The executive director spoke to a group of new employees, he didn’t mention anything about the importance of the mission, or the virtue of public service, or the career opportunities. Instead, he specifically stated that the new recruits were only there because they couldn’t find work elsewhere and that most of them would not last in corrections.

That is the only thing staff remembered about the speech. The opportunity to inspire and recruit that discretionary investment in job performance was lost. In contrast, New Yorkers will never forget Mayor Giuliani’s courageous performance in leading New York City through its darkest days that began on September 11 (9).

He never stopped reminding people of the positive spirit and resilience of the citizens of New York City. Whether under emergency conditions, leading a meeting or project effort, or having one on one conversation, successful leaders must never forget the emotional impact of their behavior on others. If leaders are not mindful, their conduct can distract attention from the mission of corrections. That condition is a basic element of failure where ever it is found in corrections.

“Roughly 50 to 70 percent of how employees perceive their organization’s climate can be traced to the actions of one person: the leader.(10)”

They should hold themselves accountable, and be held accountable to a high standard of conduct in area of emotional impact on others. If you care and are uncertain, be open to ask others. “How do you think I was perceived?” No matter what the circumstances, there is no valid reason to show disrespect in your relationships with others.

Editor’s Note: Next week, Heaton and Atherton conclude with the importance of leading through the spoken word, successful mediating and other qualities needed to be an effective leader.

Jason Heaton is the senior warden for the “80 John” Wallace and Dick Ware Units located in Colorado City, and the W3 Work Camp located in San Angelo.

He began his career with the Texas Department of Criminal Justice as a CO in 1988 and has worked from one side of Texas to the other, along with a one-year assignment in Washington D.C. as a Correctional Program Specialist for the National Institute of Corrections. Through his work, he became interested in helping develop the future leaders of the 21st century. Heaton believes that success as a leader depends on investments and relationships with staff. He also believes that leaders have to make the time and take the opportunity to develop those individual relationships in order to make the entire organization successful.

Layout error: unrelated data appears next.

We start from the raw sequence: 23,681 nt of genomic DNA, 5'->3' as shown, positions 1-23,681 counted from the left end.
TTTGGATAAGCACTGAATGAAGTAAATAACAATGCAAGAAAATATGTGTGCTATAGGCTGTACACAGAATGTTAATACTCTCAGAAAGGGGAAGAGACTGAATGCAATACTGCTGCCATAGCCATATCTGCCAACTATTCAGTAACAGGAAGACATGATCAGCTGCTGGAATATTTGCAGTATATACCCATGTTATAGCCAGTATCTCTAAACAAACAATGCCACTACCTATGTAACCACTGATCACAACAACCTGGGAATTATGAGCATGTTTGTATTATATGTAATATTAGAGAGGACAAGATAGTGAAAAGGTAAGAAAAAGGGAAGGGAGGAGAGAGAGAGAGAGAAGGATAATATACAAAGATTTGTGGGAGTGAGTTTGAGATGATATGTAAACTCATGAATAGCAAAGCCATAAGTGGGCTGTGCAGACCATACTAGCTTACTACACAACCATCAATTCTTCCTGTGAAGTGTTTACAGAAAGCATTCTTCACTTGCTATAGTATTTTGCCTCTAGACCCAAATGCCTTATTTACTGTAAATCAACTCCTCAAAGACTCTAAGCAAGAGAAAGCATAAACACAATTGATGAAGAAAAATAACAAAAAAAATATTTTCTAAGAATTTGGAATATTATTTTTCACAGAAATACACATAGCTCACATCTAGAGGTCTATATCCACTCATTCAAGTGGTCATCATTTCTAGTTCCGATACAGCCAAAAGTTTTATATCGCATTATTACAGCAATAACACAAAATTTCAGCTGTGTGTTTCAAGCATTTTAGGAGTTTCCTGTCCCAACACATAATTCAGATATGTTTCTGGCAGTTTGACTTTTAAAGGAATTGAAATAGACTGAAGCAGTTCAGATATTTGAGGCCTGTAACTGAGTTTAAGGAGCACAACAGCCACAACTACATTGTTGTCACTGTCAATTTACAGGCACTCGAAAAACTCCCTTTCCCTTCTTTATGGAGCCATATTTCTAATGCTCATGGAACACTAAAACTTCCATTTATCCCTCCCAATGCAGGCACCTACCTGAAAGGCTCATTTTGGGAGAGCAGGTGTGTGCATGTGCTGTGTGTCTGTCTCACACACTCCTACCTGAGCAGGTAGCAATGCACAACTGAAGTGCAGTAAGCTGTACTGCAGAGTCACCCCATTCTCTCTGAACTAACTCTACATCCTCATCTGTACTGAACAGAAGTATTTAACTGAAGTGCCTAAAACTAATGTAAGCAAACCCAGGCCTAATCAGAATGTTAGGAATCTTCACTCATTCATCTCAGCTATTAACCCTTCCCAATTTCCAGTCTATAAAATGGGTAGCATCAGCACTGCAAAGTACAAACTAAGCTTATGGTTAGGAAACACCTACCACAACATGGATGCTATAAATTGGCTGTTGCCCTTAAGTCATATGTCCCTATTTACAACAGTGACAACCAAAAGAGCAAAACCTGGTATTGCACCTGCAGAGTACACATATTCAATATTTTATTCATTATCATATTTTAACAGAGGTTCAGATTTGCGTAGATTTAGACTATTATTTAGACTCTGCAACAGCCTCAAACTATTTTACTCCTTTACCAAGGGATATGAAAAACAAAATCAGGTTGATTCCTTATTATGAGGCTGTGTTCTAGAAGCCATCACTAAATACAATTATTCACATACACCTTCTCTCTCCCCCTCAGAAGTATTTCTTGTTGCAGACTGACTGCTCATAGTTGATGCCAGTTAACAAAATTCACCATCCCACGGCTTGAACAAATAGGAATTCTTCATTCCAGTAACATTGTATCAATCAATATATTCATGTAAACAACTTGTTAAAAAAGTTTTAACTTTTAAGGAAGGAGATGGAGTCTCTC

Gene Atherton is in his 30th year of service in the criminal justice field. He has recently contracted to serve as the Institutions Program Manager for the National Law Enforcement and Corrections Technology Center.

He served 27 years for the Colorado Department of Corrections. From 1992 to 1997 he was a Security Specialist for the CODOC where his many accomplishments included developing security and emergency management policy; designing new prisons; establishing staffing analysis; and creating a system for insuring standards in security technology. In 1997, he was Warden at the Buena Vista Correctional Complex, and then became Director of Prisons for the Western Region in Colorado until retirement in 2004.

Atherton is currently President of Correctional Consulting Services Group based in Florence, Colorado. For the last fifteen years Mr. Atherton has served as a technical assistance consultant and trainer for the National Institute of Corrections on a variety of topics, and co-authored Use of Force –Current Practice and Policy, Supermax Prisons: Beyond the RockM, Guidelines for the Development of a Security Program, Third Edition, and The Evolution and Development of Security Technology.

End Notes:
(4) PRIMAL LEADERSHIP-Realizing the Power of Emotional Intelligence, Goleman, Boyatzis, Mckee, Harvard Business School Press, 2002., page 72
(5) The Thin Book of APPRECIATIVE INQUIRY, Sue Annis Hamm and, Thin Book Pulishing, 1996 (6) PRIMAL LEADERSHIP – Realizing the Power of Emotional Intelligence, Goleman, Boyatzis, and McKee, Harvard Business Press, 2002, page 14.
(7)“A Leadership Primer”, Lesson #12, General Colin Powell, Chairman (Ret.) Joint Chiefs of Staff. http://www.blaisdell.com/powell/
(8) PRIMAL LEADERSHIP – Realizing the Power of Emotional Intelligence, Goleman, Boyatzis, and McKee, 2002,Harvard Business Press
(9) Leadership, Rudolph W. Giuliani, 2002, Miramax Books /Hyperion, New York
(10) PRIMAL LEADERSHIP – Realizing The Power of Emotional Intelligence, Golden, Boyatzis, and McKee, 2002, Harvard Business School., page 18.

Other articles by Atherton and Heaton